For example, let's take our previous example and make a change: Instead of receiving the $100 distribution in cash, you instruct your fund to reinvest it in more shares. On the ex-dividend date, the value of the fund dropped to $11.00 per share as before. At that price, the $100 would purchase an additional 9.09 shares, bringing your total shares to 109.09. The $100 distribution must still be reported on that year's federal 1040, and taxes must be paid. Later, you sell all of your shares for $11.00 each, which brings in proceeds of $1,200 (109.09 shares multiplied by $11.00 per share).

Will you be taxed on your entire $400 gain? No. The total cost of the shares (for capital gains purposes) is the initial $800 paid plus the $100 reinvested distribution on which tax has already been paid, making a total cost of $900. Thus, the taxable capital gain from the $1,200 proceeds received the following year is only $300 rather than $400.

When you dollar-cost-average. If you add to your fund holdings through frequent new purchases, you should be especially careful to keep records of the dates, amounts invested, and number of shares purchased. That's because you will later need this detailed information in order to compute any capital gains when your shares are eventually sold. This is all the more true if you later sell part (rather than all) of your shares.

Unless you say otherwise, the IRS assumes that you sell your shares in the same order as you bought them. This is known as FIFO accounting (First-In, First-Out). If your early purchases were at higher levels, this method will give you tax losses; if your early purchases were at lower levels, this method will create taxable gains. You have other options:

• Calculate the average price paid for all the shares sold. Divide the total dollars invested (including any distributions reinvested) by the number of shares you owned. This could either raise or lower your taxes depending on how the other alternatives work out.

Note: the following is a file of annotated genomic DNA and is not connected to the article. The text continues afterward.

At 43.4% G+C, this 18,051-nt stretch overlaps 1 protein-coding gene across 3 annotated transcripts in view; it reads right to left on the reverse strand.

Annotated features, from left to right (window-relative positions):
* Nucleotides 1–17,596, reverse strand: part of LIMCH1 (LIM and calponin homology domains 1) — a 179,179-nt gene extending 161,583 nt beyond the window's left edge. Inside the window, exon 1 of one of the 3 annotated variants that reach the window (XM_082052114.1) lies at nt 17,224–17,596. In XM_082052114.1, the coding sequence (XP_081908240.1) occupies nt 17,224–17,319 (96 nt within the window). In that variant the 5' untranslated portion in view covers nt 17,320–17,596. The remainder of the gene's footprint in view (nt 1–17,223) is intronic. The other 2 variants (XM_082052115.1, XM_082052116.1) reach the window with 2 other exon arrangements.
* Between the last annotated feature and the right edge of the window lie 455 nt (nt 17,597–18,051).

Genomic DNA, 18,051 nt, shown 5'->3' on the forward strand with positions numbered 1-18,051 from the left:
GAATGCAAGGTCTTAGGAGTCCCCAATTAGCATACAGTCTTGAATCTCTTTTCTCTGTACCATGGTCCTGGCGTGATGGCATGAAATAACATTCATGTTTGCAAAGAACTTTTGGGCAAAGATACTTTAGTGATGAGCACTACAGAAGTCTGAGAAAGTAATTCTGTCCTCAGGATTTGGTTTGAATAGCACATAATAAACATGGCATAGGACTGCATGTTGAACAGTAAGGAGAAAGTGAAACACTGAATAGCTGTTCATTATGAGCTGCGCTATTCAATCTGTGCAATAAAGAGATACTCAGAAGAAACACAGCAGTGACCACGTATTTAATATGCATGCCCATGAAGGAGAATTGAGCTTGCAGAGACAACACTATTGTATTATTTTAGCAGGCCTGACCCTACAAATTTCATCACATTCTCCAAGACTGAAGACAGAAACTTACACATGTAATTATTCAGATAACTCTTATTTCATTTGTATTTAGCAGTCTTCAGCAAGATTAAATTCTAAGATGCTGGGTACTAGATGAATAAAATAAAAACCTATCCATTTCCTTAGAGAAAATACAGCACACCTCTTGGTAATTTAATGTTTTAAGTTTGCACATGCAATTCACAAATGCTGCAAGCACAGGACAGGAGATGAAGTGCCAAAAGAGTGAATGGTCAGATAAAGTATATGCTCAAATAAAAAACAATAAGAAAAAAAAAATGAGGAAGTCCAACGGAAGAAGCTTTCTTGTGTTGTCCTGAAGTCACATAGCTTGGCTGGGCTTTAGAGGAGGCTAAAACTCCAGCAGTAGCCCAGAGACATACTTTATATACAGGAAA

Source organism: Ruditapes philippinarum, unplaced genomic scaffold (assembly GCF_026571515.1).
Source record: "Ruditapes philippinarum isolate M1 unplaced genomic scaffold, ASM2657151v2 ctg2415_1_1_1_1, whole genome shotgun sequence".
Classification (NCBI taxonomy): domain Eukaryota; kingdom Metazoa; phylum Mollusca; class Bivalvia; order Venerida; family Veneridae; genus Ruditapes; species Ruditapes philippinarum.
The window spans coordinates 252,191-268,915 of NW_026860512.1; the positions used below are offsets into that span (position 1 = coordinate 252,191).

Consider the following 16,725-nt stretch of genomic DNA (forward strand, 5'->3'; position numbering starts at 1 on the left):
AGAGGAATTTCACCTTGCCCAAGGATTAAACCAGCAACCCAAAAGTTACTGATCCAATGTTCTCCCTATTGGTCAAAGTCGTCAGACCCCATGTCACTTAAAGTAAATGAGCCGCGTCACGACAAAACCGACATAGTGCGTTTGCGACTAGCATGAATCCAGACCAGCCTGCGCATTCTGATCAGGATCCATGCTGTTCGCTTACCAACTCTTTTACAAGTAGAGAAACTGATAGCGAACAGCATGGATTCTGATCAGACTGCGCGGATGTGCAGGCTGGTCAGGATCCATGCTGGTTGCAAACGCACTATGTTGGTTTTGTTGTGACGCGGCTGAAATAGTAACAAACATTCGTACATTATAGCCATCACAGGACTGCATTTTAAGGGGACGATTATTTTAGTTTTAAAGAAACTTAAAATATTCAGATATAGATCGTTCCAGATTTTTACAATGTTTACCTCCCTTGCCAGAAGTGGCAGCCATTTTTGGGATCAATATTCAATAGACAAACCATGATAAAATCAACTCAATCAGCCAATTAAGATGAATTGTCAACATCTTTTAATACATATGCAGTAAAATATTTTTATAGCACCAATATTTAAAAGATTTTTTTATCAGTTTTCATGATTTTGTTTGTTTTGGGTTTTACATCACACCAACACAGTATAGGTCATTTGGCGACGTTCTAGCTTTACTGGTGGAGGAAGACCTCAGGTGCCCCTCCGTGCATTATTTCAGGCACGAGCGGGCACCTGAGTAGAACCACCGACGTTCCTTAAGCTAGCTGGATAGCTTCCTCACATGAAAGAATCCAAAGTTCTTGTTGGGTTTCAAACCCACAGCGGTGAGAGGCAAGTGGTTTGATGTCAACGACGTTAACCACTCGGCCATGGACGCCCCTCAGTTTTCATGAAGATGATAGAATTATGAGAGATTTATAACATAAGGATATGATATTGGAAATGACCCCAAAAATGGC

• Send the fund written instructions saying you are selling the specific shares bought on such-and-such a day at such-and-such a price. This gives you the most flexibility for managing your tax liability.

A more complicated variation of the averaging method allows you to separate your shares into two groups based on whether they've been held shorter or longer than one year. You then specifically designate which group you are selling from when each sale is made. Most investors won't want to bother with the hassle of this "Average Cost, Double Category" method, but in some cases the extra effort may pay off in reduced capital gains taxes.

While you can switch back and forth between the default (FIFO) method and specifically identifying shares to sell, if at any point you choose to use an average price method, you must continue to use that averaging method for all future sales of that same fund.

As you can see, dealing with mutual fund distributions in a taxable account can get fairly involved, particularly when you have distributions reinvested automatically. Because of this, we typically advise readers with taxable accounts to not reinvest their fund distributions. While this does require the owner to occasionally reinvest any cash received from distributions, it can greatly simplify tax reporting when a fund is sold.  

December 15, 2010